Sinking toll climbs to 39
The death toll from one of the nation’s worst ever river boat sinkings has jumped to 39, including many children, local officials and state media said on Sunday. Rescuers were still hunting along the Niger River for the missing after Friday night’s tragedy, while survivors hailed local villagers for preventing an even heavier death toll. The state broadcaster ORTM said the search for more bodies would continue yesterday. At least 210 people survived.
France may boost troops
French Foreign Minister Laurent Fabius says Paris may increase its troop presence in the country to back an African Union (AU) peacekeeping force. During a visit to Bangui on Sunday, Fabius said the 450 French soldiers now based at the airport “will be involved in operations to restore security.” A senior French diplomat says the number of troops could grow to 700, though they will not be involved in front-line operations.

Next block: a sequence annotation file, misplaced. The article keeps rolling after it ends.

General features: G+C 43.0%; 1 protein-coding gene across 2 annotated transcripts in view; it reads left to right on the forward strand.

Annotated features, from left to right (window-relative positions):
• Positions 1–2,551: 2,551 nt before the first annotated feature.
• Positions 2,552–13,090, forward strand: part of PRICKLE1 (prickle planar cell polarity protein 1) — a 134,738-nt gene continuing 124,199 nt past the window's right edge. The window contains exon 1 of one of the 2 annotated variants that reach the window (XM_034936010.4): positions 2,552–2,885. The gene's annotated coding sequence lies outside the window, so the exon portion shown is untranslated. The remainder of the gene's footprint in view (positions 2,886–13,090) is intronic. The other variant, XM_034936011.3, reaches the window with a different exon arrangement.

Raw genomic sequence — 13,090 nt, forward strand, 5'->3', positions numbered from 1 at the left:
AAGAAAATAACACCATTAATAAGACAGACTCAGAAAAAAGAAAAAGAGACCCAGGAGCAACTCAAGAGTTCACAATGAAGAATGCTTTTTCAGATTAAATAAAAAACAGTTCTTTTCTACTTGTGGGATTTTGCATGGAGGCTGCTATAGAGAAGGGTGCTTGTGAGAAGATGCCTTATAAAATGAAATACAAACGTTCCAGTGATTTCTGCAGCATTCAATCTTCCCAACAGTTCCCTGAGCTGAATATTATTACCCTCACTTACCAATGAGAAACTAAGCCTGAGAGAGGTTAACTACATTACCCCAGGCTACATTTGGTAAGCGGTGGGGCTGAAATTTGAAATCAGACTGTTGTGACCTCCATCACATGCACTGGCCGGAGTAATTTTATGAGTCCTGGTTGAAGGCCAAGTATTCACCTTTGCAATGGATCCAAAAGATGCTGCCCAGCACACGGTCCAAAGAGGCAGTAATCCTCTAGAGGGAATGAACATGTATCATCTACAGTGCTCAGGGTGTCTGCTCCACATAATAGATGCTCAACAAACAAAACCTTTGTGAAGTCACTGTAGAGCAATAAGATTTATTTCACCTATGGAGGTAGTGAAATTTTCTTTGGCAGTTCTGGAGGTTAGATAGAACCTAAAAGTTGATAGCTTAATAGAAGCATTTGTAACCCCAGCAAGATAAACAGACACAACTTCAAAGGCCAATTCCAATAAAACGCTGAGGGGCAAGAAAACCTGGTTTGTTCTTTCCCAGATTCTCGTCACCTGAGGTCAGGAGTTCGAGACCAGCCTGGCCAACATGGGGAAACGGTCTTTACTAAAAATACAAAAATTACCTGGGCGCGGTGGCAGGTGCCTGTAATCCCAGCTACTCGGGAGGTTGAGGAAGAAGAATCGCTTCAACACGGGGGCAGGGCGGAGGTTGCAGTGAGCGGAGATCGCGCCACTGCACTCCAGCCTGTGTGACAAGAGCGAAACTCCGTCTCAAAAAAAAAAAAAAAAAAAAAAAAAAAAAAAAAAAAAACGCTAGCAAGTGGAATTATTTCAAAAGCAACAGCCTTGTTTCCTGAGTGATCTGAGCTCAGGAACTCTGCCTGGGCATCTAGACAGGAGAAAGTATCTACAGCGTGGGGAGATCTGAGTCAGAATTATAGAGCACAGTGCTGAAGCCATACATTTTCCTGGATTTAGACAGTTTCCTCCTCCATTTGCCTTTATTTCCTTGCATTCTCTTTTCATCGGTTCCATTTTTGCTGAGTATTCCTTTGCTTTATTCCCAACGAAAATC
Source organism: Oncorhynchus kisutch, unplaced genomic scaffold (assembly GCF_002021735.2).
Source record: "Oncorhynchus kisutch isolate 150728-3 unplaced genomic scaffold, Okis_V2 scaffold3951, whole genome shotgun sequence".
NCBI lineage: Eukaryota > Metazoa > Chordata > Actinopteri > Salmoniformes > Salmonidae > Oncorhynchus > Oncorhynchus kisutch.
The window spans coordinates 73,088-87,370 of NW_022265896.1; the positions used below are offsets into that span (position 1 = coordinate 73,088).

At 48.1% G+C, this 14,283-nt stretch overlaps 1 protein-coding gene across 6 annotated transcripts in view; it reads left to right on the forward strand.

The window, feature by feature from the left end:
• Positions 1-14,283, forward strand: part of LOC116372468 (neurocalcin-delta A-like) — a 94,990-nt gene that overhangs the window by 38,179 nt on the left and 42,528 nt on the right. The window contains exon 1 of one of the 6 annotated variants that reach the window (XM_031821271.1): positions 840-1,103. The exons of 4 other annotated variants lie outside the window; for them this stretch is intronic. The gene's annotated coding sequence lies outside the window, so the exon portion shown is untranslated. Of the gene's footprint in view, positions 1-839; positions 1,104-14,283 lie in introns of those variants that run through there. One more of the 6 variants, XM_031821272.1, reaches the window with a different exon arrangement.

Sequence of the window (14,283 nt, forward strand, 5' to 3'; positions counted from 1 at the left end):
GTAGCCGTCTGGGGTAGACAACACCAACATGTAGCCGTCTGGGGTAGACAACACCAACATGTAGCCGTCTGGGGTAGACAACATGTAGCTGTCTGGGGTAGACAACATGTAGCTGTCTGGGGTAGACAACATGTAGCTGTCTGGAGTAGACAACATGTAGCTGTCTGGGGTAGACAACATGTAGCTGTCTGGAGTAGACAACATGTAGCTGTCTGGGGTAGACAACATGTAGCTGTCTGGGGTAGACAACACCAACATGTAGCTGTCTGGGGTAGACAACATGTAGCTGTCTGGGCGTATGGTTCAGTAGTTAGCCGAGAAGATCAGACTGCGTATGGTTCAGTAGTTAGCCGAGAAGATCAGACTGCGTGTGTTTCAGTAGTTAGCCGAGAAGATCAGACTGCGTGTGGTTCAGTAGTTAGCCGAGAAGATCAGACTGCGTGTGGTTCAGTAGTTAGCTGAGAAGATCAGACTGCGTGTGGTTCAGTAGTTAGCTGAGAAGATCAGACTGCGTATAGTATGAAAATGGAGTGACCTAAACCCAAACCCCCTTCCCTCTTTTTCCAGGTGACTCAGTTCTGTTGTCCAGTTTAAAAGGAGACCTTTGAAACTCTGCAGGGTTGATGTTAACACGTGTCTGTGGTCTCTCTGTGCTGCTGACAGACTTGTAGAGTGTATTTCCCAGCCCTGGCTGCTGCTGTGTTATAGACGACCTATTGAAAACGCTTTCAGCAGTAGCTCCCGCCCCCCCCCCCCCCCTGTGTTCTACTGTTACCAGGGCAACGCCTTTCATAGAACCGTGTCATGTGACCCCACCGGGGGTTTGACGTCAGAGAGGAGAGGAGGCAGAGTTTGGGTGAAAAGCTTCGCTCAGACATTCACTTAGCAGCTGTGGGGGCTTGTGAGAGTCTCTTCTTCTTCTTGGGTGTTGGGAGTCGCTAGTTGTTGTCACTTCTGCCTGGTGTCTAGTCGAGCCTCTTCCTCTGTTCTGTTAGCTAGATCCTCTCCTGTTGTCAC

Labor leader favors women
New Labor leader Bill Shorten yesterday appointed 11 women to his frontbench and described Prime Minister Tony Abbott’s inclusion of just one as “ridiculous.” Shorten, who won a vote to become opposition leader on Sunday, unveiled a new 30-person Cabinet, including ex-health minister Tanya Plibersek as his deputy, ex-finance minister Penny Wong as Senate leader and nine other women — a balance he described as “particularly pleasing.”
Sex show owner arrested